“Change is inevitable. It will happen by design, or by default.”
That sage observation by David Brower has influenced much of my conservation work over the past several decades. I have come to the conclusion that directly engaging people in the “design” of strategies to respond to challenges, will yield results that are ultimately better for our communities, our economies, and our rural landscapes, than if we just let change happen.
And change is coming hard and fast to the Northern Rockies. In 1990, I was involved in an effort to craft a shared vision for the future of the Greater Yellowstone region when its population numbered about 430,000. Based on demographic trends, we estimated the population of this area would reach a half a million people by the year 2010. What actually occurred left our best projections in the dust. In fact the population surged by 170,000 people. Another 25,000 have been added in just the past five years and based on these trends there will be at least 830,000 people in the Yellowstone region by 2030. Add to this the effects of forces outside of our control, such as a changing climate, and it’s clear that we face some truly significant challenges if we are to conserve those special qualities that make this region such an attractive place to call home.
How this will affect our quality of life and that of our children, is anyone’s guess. But again, it makes sense that if we become better aware of these trends and more engaged in efforts to plan for, manage, and take advantage of these changes, we and the natural world that surrounds us will all be better off.
Through these blog posts, we will put a spotlight on these issues. We won’t just talk about the problems, but also highlight the solutions: on the ground actions that citizens, landowners, local officials and organizations are already taking to address their problems and opportunities. The good news is that these efforts are springing up throughout the region in towns and cities, rural farms and ranches, on public lands, and in the business community.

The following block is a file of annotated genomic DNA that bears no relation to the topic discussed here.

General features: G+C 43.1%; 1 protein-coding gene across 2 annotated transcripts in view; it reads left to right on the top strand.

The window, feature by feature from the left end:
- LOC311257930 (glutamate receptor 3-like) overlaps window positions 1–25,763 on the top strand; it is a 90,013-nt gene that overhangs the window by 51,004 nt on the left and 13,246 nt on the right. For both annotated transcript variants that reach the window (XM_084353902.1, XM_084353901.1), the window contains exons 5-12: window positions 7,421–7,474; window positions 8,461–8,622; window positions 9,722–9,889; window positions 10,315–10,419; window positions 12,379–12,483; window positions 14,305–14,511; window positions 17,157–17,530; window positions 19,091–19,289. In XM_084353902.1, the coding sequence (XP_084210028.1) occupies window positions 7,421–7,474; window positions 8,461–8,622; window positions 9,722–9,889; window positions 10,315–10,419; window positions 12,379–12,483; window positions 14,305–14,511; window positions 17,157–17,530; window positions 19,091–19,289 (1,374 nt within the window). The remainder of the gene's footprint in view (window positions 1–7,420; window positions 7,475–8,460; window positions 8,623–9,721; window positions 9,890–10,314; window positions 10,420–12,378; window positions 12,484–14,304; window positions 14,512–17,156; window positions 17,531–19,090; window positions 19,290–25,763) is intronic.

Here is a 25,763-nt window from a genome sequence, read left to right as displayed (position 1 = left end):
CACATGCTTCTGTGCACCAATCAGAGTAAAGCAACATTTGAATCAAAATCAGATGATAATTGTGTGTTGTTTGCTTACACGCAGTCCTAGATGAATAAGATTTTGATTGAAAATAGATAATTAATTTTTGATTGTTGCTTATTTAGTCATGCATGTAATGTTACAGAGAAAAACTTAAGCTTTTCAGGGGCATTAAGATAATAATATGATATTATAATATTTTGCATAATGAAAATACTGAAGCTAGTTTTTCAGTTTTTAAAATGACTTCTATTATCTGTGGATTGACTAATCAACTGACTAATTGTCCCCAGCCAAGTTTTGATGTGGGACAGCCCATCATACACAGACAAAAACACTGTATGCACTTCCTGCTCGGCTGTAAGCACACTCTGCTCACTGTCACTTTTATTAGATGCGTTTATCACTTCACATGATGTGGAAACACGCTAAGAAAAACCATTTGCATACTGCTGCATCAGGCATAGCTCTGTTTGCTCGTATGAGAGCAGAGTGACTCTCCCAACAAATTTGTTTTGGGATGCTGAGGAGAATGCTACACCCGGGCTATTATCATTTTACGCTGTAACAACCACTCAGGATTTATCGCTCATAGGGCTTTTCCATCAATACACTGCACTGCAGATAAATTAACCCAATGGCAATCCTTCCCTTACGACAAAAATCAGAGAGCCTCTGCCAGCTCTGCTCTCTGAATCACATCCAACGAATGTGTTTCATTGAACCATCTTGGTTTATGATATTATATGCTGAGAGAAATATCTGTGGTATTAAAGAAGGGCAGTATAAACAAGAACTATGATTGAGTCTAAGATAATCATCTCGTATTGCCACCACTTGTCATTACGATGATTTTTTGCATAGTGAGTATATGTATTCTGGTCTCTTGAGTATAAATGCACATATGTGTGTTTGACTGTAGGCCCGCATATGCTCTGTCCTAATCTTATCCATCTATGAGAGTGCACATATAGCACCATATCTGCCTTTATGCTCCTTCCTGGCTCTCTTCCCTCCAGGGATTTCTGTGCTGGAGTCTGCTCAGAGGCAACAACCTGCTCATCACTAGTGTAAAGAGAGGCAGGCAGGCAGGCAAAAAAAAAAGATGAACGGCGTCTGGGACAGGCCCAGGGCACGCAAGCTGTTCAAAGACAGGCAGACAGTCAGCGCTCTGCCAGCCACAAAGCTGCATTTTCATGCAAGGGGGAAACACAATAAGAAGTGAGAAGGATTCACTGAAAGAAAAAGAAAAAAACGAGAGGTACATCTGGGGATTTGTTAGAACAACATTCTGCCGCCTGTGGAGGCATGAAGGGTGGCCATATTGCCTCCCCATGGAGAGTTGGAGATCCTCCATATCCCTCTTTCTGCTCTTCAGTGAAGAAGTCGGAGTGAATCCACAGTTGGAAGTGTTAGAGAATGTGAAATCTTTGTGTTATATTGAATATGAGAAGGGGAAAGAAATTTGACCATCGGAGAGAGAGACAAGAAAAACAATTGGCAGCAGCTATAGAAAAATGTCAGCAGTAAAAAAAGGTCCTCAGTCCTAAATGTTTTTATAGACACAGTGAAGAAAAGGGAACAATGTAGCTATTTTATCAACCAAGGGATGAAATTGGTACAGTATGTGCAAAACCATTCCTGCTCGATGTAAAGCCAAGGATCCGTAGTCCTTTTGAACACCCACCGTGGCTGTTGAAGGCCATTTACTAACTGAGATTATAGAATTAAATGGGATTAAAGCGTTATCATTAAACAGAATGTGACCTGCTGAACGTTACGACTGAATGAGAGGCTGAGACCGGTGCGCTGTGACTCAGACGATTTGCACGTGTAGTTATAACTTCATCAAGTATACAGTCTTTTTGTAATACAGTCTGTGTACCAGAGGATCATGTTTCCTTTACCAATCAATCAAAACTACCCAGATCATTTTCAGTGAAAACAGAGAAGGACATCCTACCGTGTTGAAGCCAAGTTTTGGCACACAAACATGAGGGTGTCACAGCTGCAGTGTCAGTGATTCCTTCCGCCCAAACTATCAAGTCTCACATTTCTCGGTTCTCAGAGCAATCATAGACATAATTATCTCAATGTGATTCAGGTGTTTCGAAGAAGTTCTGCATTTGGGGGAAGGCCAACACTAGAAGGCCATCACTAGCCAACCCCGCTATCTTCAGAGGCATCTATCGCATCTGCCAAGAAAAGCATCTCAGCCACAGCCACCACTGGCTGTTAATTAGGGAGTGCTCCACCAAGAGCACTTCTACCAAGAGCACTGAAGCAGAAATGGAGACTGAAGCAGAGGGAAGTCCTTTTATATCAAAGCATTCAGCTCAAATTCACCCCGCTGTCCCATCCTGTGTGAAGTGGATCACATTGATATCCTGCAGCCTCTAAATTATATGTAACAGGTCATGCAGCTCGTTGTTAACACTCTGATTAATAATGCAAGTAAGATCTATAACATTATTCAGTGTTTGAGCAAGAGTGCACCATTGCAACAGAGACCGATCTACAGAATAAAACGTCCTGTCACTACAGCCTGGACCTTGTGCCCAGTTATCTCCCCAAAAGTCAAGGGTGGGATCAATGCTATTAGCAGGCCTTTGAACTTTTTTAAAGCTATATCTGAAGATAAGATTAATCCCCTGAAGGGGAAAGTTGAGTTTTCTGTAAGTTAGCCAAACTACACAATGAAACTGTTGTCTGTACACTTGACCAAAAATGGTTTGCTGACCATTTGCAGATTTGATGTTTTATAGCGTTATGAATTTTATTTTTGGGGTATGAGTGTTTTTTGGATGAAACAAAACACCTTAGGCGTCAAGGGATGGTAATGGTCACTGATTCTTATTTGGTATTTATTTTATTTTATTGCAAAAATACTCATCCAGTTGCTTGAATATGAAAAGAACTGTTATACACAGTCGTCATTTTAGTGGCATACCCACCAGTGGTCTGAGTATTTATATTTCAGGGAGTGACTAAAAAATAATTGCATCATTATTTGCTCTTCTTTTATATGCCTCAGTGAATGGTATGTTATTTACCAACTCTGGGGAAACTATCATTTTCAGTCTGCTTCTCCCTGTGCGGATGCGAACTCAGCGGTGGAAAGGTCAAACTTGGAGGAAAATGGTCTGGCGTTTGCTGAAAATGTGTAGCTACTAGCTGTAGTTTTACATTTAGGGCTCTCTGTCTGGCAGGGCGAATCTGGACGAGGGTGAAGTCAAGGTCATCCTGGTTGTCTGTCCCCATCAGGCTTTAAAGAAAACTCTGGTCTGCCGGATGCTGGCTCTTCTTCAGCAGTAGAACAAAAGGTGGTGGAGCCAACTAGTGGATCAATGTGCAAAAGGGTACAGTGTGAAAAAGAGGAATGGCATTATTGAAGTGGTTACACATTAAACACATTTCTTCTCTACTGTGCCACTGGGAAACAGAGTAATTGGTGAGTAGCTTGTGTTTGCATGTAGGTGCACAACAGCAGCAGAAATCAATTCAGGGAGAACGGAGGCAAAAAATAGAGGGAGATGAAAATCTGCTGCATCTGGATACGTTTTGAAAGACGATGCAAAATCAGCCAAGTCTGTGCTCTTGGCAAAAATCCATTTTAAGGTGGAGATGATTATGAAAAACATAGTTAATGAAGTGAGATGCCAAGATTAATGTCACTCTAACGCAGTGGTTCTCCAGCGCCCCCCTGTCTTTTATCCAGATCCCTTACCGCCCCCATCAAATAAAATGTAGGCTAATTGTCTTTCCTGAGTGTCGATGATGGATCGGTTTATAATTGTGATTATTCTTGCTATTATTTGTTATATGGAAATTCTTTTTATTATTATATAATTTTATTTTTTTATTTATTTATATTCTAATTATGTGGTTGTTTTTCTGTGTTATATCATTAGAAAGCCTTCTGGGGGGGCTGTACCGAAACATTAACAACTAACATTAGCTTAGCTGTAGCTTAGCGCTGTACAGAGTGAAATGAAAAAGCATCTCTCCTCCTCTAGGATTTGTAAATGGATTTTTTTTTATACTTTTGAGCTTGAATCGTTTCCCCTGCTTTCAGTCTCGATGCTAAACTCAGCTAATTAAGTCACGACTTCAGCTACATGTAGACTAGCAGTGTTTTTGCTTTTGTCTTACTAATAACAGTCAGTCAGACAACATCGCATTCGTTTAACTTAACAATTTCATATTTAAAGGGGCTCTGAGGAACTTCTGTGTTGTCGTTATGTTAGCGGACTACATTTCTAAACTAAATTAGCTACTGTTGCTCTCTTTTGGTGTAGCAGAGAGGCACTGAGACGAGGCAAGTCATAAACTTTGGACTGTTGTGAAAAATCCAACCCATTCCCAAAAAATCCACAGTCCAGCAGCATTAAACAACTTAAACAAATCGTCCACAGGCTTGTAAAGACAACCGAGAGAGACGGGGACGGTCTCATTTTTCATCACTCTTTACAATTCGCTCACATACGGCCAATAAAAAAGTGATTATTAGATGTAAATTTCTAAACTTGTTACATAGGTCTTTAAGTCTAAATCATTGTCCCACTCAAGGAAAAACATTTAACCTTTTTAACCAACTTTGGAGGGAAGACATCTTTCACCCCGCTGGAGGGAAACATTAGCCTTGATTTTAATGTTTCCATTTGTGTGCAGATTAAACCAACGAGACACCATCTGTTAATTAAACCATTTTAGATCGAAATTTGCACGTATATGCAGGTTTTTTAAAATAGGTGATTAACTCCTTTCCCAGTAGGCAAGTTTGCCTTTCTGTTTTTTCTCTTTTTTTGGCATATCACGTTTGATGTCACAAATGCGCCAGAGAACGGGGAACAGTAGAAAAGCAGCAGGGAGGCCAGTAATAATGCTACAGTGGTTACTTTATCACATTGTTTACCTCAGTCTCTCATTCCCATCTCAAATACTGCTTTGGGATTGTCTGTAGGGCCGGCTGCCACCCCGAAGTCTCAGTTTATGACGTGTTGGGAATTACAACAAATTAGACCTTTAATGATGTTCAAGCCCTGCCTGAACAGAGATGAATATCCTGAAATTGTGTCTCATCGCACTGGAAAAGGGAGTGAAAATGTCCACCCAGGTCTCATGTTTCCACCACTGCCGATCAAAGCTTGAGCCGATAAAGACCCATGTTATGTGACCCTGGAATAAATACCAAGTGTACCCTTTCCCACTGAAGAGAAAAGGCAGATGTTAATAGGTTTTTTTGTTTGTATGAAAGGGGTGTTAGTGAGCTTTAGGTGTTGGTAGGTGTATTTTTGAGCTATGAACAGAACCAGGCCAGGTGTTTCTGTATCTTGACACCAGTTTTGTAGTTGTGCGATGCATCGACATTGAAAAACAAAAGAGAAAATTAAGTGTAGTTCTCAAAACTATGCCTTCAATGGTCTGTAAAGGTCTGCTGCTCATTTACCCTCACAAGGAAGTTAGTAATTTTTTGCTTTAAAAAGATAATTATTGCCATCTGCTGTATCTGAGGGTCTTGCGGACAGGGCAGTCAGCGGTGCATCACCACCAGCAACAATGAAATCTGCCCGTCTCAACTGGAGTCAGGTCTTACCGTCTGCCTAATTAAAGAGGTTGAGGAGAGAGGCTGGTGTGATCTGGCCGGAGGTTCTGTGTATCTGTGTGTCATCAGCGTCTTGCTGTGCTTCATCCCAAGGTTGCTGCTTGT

Future West is committed to supporting these actions through multi-faceted programs that provide crucial information, technical support, training and facilitation services to key land use decision makers. All of our projects are carried out in partnership with a diverse array of individuals and organizations, typically in response to their requests for assistance.
If we have an agenda, it is that important land use, economic development, and conservation decisions and actions are made in an informed and skilled a manner. As one county commissioner once said in regards to the array of issues he faces on a daily basis: “This stuff isn’t rocket science, it’s more difficult than rocket science.”
He could be right, but I believe that by collaboratively working together, we can design and achieve a future that meets our needs without sacrificing the very things that attract and holds us in this very special region.
If you share these concerns and interests, keep checking out our blog. Other Future West staff and friends will contribute, and if you have ideas for things we should be aware of and writing about, please let us know.
Until next time, enjoy life, work and play here in the Northern Rockies.